With unheralded generosity, Canon Marquess-Barry offered his time and executive talents to community boards, civic organizations and church affiliations in order to improve political and economic conditions throughout his native Florida. His distinguished career has earned him a multitude of awards, proclamations and commendations, too numerous to mention here.

Canon Marquess-Barry was bestowed two keys to Miami-Dade County and one key to the City of Miami — a distinction few share. He is also the recipient of the Key to Miami Gardens and recipient of the Florida State Senate Medallion of Excellence (2009).

To his final breath, one could still gleam the fire and determination in Richard's eyes. He was constant and focused. His love for humankind is impassioned, and his impatience with injustice still burns in his bones. It has been stated that The Reverend Lambert L. Sands was correct when he told the Vestry of Saint Agnes that, "Father Barry is a rarity among priests.”

The Canon has always served above and beyond his calling. His active presence can be felt in government, politics, education and, of course, religion. In addition to these bold acts of faith, Canon Marquess-Barry is a devout champion for the education of our youth. He inspires and emboldens young persons.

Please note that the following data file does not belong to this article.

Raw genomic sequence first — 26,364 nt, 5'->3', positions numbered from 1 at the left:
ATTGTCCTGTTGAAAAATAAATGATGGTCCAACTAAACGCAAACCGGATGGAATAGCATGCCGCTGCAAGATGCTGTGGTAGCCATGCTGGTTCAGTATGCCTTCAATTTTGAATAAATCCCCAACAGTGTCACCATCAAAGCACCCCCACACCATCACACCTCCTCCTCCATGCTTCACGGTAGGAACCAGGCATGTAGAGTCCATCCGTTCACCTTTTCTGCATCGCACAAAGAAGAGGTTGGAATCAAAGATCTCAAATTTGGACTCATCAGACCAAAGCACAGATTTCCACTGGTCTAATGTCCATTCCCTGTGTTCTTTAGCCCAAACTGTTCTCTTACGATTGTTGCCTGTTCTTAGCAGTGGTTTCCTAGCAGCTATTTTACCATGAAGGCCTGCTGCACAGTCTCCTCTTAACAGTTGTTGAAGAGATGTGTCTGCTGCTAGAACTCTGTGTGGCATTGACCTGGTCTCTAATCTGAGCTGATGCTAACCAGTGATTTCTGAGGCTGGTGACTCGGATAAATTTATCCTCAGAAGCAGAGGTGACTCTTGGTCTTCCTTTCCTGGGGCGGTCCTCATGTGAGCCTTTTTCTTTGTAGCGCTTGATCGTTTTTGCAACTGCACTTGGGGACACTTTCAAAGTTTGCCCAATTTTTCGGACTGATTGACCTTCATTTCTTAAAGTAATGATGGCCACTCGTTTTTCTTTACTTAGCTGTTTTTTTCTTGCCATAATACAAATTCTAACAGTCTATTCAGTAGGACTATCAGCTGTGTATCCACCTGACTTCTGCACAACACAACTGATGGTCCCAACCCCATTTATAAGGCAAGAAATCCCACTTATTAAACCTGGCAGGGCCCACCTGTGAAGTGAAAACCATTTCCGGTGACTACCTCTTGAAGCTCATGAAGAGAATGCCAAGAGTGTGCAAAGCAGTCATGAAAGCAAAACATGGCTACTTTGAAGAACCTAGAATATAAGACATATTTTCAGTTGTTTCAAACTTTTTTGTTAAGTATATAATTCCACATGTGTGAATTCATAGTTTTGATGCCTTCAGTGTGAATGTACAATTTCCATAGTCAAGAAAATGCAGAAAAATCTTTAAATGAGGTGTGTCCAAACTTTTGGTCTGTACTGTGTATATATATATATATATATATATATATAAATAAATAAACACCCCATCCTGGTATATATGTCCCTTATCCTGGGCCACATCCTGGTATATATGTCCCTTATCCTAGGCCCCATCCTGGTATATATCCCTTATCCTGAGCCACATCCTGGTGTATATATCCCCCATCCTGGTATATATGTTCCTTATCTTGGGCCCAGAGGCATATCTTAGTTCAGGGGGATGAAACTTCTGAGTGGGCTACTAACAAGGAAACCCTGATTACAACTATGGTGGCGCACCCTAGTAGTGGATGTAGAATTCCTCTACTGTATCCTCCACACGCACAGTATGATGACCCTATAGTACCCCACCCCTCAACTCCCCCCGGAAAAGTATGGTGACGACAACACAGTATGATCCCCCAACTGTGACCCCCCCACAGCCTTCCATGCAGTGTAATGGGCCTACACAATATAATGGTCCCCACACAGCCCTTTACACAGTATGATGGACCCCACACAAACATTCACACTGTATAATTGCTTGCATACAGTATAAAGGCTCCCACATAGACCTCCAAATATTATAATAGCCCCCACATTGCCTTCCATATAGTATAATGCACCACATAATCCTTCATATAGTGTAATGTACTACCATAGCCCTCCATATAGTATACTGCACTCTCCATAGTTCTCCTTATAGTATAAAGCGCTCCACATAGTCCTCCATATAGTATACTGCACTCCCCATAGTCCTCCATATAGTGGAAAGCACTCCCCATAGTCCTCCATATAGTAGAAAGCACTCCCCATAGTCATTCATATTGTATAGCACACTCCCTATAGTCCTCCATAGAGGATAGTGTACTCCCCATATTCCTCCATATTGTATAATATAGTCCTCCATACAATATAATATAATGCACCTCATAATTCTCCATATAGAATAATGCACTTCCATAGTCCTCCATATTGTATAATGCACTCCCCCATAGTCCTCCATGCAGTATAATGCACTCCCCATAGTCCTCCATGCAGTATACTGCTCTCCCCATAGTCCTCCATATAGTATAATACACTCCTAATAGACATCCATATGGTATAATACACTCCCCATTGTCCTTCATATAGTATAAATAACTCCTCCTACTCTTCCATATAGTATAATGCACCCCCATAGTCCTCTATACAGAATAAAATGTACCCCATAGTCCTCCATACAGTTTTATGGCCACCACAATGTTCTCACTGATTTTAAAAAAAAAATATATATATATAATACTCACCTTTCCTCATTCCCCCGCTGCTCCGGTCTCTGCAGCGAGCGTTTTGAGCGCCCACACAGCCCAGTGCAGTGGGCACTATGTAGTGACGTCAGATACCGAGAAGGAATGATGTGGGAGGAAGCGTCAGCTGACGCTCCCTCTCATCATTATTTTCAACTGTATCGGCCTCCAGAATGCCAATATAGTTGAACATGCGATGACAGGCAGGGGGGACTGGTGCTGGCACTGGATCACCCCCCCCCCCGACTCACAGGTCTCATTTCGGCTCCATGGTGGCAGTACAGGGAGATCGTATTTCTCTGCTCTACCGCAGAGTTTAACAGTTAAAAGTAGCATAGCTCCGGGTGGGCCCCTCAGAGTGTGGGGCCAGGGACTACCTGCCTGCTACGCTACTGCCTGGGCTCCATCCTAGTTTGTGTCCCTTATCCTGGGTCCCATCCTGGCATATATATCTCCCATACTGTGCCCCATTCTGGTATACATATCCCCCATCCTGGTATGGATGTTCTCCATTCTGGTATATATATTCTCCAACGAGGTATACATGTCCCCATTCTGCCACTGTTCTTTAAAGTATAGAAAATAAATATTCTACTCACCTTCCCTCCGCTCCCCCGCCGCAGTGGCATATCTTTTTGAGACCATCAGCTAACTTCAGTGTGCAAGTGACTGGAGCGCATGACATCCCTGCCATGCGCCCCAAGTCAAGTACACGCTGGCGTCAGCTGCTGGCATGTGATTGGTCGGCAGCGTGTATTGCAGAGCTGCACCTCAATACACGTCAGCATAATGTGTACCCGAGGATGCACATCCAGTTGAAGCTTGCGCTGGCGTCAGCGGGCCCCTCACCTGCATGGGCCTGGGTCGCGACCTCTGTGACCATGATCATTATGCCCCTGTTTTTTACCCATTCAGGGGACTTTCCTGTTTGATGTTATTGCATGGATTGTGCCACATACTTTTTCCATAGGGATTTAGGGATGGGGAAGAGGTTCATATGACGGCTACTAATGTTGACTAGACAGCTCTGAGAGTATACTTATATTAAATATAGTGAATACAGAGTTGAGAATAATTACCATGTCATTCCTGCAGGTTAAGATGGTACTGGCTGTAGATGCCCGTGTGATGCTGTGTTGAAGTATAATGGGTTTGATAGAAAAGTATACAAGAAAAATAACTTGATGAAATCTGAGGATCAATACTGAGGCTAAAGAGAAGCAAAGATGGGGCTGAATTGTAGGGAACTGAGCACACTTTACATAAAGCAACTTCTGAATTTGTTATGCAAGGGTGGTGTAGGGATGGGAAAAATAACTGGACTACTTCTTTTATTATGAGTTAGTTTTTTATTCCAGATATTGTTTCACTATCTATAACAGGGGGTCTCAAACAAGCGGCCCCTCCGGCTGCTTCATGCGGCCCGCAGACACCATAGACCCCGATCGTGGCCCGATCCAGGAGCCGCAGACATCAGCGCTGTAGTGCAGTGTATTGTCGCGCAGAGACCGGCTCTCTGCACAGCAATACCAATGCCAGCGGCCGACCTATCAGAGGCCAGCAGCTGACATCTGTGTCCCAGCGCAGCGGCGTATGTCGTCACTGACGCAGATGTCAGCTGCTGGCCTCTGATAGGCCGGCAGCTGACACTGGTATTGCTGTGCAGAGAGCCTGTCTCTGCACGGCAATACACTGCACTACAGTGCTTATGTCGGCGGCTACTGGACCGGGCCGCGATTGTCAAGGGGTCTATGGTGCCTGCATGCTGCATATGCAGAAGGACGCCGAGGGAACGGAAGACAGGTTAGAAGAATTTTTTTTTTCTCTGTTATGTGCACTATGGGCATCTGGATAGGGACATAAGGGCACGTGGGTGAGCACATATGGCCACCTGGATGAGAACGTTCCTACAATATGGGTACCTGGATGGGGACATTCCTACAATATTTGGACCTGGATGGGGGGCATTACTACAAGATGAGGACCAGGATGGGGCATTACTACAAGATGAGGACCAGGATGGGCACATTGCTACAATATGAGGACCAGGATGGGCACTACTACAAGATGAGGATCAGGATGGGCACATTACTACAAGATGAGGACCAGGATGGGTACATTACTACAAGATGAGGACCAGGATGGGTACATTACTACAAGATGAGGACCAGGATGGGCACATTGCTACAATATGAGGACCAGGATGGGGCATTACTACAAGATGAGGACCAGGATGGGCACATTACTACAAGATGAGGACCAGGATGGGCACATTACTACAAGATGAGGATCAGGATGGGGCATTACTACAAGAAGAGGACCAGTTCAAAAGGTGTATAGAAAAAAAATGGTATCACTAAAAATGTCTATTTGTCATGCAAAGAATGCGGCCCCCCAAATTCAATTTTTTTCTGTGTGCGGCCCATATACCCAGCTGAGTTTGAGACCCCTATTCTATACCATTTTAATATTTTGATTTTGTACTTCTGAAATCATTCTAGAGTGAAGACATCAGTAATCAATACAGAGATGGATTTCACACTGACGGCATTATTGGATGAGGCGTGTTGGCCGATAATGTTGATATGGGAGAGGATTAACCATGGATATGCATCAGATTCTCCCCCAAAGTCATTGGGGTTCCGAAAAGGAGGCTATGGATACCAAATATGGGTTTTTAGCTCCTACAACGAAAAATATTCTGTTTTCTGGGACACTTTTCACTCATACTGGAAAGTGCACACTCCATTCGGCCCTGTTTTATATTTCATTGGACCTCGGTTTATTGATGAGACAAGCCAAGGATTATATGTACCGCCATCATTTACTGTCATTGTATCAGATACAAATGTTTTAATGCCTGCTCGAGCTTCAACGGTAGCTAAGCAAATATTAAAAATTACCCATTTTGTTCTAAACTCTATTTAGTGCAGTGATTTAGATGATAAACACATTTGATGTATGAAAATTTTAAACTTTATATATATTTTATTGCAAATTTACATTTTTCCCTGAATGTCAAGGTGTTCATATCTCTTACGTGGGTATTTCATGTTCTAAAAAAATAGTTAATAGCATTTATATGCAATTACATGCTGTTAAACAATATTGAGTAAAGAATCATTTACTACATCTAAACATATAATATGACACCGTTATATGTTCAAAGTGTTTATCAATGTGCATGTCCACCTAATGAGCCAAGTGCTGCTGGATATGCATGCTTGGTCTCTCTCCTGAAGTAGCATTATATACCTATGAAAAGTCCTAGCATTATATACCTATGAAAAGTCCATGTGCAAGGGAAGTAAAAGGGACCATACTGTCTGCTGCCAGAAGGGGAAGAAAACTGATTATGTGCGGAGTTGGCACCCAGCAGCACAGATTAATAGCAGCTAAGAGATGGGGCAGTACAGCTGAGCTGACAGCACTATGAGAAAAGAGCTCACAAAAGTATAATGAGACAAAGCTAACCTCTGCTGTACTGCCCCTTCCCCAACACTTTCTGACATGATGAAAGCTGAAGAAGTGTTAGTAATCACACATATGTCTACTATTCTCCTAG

Canon Marquess-Barry demonstrated that he is not just a man for himself and his family, but a man for all -- especially those underprivileged. He lives a life of passion and continues to serve God and man using his brilliance and competence, quick wit, keen sense of humor and unquenchable faith.

He, like the nation's 44th President Barack Obama, continually reached out his hand to bridge the divide between races and religions.

Canon Marquess-Barry married his Saint Augustine’s College sweetheart, the former Virla Rolle of West Palm Beach, Florida on August 18, 1962. The couple has been married 57 years and are the parents of one married daughter, Diana (Ronald II) Frazier and two grandsons, Richard II and Ronald III.